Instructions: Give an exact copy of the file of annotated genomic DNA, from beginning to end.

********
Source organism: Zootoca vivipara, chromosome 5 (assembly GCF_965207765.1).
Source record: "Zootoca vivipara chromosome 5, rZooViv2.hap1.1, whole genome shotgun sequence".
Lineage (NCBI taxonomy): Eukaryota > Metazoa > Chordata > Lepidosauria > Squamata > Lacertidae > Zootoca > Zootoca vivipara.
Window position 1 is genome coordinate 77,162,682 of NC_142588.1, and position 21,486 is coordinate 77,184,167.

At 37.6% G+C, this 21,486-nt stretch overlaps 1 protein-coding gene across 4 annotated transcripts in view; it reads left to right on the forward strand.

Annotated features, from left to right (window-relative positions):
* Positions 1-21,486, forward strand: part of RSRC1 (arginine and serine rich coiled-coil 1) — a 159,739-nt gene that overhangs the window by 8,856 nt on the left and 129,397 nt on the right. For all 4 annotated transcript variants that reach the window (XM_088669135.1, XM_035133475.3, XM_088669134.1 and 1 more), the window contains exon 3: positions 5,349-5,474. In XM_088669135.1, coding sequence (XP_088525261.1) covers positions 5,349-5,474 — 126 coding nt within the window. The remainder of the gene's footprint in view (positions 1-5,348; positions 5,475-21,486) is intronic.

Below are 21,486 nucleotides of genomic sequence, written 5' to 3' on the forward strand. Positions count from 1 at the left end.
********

Source organism: Zootoca vivipara, chromosome 5 (assembly GCF_965207765.1).
Source record: "Zootoca vivipara chromosome 5, rZooViv2.hap1.1, whole genome shotgun sequence".
Lineage (NCBI taxonomy): Eukaryota > Metazoa > Chordata > Lepidosauria > Squamata > Lacertidae > Zootoca > Zootoca vivipara.
Window position 1 is genome coordinate 77,162,682 of NC_142588.1, and position 21,486 is coordinate 77,184,167.

At 37.6% G+C, this 21,486-nt stretch overlaps 1 protein-coding gene across 4 annotated transcripts in view; it reads left to right on the forward strand.

Annotated features, from left to right (window-relative positions):
* Positions 1-21,486, forward strand: part of RSRC1 (arginine and serine rich coiled-coil 1) — a 159,739-nt gene that overhangs the window by 8,856 nt on the left and 129,397 nt on the right. For all 4 annotated transcript variants that reach the window (XM_088669135.1, XM_035133475.3, XM_088669134.1 and 1 more), the window contains exon 3: positions 5,349-5,474. In XM_088669135.1, coding sequence (XP_088525261.1) covers positions 5,349-5,474 — 126 coding nt within the window. The remainder of the gene's footprint in view (positions 1-5,348; positions 5,475-21,486) is intronic.

Below are 21,486 nucleotides of genomic sequence, written 5' to 3' on the forward strand. Positions count from 1 at the left end.